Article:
Hello fellow bookworms! A few days ago I made an exciting announcement over on my Instagram, letting all my lovely followers know that I am now open for business on Etsy!

I’ve kept this project on the down low, because I constantly doubted my ability to make it this far, but after much perseverance and belief in myself, I have created my own small product range for my shop, The Literary Artisan.

Artboard 3-100

The purpose of this shop is to bring you handmade paper cut bookmarks with literary quotes, with the option to customise with your own chosen quote if you wish. I will provide a link at the end of this post for anyone who is interested, and I will be expanding my product range in the coming weeks!

This has been a very interesting, stressful, yet exciting process, and I thought I would just share with you a little snippet about why I joined Etsy and how I went about setting up my shop, through the research, branding, design, and production stages…

The idea came to me when I was struggling to find work experience, which was required as part of my university course. I had already completed a weeks worth of experience in London, but it wasn’t enough. I knew I had to take matters into my own hands and setting up an Etsy shop is something that I’ve always wanted to do. So I sat down and drafted ideas, and made a business plan. It felt so amazing to have an idea of how I wanted to use my summer to gain experience, and how to use what I enjoy the most in life, and on my course, and combine them to create products. I completed a lot of research into selling on Etsy, such as seller policies and online selling laws, before even starting to develop designs. I wanted to know exactly what I was getting into, and how much work I had ahead of me.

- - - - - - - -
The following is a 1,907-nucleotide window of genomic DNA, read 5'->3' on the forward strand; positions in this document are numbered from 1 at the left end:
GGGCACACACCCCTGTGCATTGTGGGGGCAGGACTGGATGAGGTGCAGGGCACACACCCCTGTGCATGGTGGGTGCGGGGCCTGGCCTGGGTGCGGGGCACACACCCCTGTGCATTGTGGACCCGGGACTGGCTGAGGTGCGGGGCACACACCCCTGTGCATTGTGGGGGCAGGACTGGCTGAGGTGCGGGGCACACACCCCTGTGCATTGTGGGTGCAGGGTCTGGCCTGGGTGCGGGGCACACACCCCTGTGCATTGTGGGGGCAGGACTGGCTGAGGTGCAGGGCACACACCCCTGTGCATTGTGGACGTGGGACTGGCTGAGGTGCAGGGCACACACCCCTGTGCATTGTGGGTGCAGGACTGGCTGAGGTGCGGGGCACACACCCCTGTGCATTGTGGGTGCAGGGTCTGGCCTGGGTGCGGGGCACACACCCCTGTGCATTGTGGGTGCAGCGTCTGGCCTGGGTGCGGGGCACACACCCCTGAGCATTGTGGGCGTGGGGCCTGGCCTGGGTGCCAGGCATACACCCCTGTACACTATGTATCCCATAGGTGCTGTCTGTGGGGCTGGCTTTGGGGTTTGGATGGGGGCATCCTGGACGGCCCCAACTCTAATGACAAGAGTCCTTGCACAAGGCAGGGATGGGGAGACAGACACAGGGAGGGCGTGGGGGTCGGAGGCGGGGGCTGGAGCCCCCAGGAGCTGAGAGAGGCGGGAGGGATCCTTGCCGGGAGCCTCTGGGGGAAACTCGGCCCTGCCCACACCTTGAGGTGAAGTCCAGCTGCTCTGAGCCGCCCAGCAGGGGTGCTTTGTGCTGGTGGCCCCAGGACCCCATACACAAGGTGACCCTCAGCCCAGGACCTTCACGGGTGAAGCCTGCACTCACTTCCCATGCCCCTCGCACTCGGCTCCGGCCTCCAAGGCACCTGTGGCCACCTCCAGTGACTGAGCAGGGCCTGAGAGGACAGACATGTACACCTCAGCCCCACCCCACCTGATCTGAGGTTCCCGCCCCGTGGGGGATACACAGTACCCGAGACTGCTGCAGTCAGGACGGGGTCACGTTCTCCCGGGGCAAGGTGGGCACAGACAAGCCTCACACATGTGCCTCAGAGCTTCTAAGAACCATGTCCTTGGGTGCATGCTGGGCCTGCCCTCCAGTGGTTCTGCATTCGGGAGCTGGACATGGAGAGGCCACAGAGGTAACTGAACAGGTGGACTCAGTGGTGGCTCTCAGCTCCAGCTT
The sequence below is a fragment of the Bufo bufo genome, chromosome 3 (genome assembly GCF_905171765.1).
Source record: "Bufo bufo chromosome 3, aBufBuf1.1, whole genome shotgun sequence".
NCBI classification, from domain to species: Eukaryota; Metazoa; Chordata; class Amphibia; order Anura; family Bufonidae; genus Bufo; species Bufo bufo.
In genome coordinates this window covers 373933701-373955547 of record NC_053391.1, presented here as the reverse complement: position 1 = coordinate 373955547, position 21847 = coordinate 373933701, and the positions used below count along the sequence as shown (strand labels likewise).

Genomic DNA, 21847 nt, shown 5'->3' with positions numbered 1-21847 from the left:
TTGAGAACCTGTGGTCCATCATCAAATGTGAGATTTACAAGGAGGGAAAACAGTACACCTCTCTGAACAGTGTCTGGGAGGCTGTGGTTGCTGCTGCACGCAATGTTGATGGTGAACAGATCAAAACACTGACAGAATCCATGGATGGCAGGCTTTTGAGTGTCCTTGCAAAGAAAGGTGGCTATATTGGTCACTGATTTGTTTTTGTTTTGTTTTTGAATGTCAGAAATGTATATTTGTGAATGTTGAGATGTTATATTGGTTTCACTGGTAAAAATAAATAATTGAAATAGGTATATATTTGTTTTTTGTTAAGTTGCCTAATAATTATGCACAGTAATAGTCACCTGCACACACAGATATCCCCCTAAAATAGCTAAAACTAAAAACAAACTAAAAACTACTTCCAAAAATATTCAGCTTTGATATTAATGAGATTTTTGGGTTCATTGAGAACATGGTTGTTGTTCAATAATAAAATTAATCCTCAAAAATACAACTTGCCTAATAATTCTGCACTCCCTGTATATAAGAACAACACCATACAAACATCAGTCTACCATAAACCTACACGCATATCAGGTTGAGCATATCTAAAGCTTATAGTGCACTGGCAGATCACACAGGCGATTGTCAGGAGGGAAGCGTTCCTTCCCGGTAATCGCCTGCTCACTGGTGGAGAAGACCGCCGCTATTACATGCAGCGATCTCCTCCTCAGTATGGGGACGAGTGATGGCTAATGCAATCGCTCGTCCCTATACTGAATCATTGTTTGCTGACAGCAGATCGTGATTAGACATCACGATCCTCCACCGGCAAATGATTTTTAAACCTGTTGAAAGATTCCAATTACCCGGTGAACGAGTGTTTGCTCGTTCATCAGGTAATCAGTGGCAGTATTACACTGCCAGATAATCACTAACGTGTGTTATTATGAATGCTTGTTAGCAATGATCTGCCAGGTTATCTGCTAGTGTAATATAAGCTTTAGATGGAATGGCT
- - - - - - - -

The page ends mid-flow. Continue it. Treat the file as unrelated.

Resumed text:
Then I needed a name, and oh my gosh I think this was the toughest part of the process. It took me a fair amount of time, but after trying to combine so many different aspects of what I wanted to do, and what I wanted to sell, The Literary Artisan kind of stuck (it was lot better than some of the earlier names). It embodied the theme of what I wanted to base my product range around, which was literature, while creating a professional sense of carefully hand crafted, one-of-a-kind products.

While ideas for products were zooming around in my brain, it still wasn’t time to start the production process. I had to brand my store to have a stable base for what I wanted from the store, and what I wanted the brand to embody. I worked on my brand values, and completed several logo trials with colour schemes before finalising these to have a completed strategy for the store.

Finally, it was time to start designing the products! It was lot more difficult than I first anticipated. I am not an illustrator at all, so I had to find a way to communicate what I wanted to say without learning how to draw! There was a lot of development, experimentation and several hours spent gathering inspiration on Pinterest, but I got there eventually. I went through bouts of creative block and bursts of inspiration, and went in circles, until I suddenly had this surge of creativity, and designs just came flowing out of me! Finishing my first product was the most amazing feeling, and it was at that point that everything started to fall into place.